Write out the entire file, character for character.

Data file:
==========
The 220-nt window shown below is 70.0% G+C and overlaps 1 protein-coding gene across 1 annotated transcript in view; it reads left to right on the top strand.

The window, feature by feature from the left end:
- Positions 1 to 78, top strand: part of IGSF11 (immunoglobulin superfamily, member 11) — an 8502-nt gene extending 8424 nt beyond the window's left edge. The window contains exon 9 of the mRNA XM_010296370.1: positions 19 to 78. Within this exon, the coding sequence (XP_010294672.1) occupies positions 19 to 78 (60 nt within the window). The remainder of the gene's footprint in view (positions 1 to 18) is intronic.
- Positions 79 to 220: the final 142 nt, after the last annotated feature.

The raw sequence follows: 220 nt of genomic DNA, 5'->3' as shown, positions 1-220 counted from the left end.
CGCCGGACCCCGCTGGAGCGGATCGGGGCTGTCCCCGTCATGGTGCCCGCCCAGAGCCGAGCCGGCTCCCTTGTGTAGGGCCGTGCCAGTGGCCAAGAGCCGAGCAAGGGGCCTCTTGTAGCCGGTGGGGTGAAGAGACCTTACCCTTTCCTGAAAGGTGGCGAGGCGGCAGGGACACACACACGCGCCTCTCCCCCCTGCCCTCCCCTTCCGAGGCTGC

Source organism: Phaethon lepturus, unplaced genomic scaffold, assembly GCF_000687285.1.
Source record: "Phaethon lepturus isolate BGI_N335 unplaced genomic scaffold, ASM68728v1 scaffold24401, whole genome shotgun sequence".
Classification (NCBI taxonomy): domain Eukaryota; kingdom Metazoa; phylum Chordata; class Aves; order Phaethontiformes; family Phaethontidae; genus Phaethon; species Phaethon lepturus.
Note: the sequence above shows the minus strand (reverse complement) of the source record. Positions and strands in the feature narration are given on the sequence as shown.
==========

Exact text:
The 220-nt window shown below is 70.0% G+C and overlaps 1 protein-coding gene across 1 annotated transcript in view; it reads left to right on the top strand.

The window, feature by feature from the left end:
- Positions 1 to 78, top strand: part of IGSF11 (immunoglobulin superfamily, member 11) — an 8502-nt gene extending 8424 nt beyond the window's left edge. The window contains exon 9 of the mRNA XM_010296370.1: positions 19 to 78. Within this exon, the coding sequence (XP_010294672.1) occupies positions 19 to 78 (60 nt within the window). The remainder of the gene's footprint in view (positions 1 to 18) is intronic.
- Positions 79 to 220: the final 142 nt, after the last annotated feature.

The raw sequence follows: 220 nt of genomic DNA, 5'->3' as shown, positions 1-220 counted from the left end.
CGCCGGACCCCGCTGGAGCGGATCGGGGCTGTCCCCGTCATGGTGCCCGCCCAGAGCCGAGCCGGCTCCCTTGTGTAGGGCCGTGCCAGTGGCCAAGAGCCGAGCAAGGGGCCTCTTGTAGCCGGTGGGGTGAAGAGACCTTACCCTTTCCTGAAAGGTGGCGAGGCGGCAGGGACACACACACGCGCCTCTCCCCCCTGCCCTCCCCTTCCGAGGCTGC

Source organism: Phaethon lepturus, unplaced genomic scaffold, assembly GCF_000687285.1.
Source record: "Phaethon lepturus isolate BGI_N335 unplaced genomic scaffold, ASM68728v1 scaffold24401, whole genome shotgun sequence".
Classification (NCBI taxonomy): domain Eukaryota; kingdom Metazoa; phylum Chordata; class Aves; order Phaethontiformes; family Phaethontidae; genus Phaethon; species Phaethon lepturus.
Note: the sequence above shows the minus strand (reverse complement) of the source record. Positions and strands in the feature narration are given on the sequence as shown.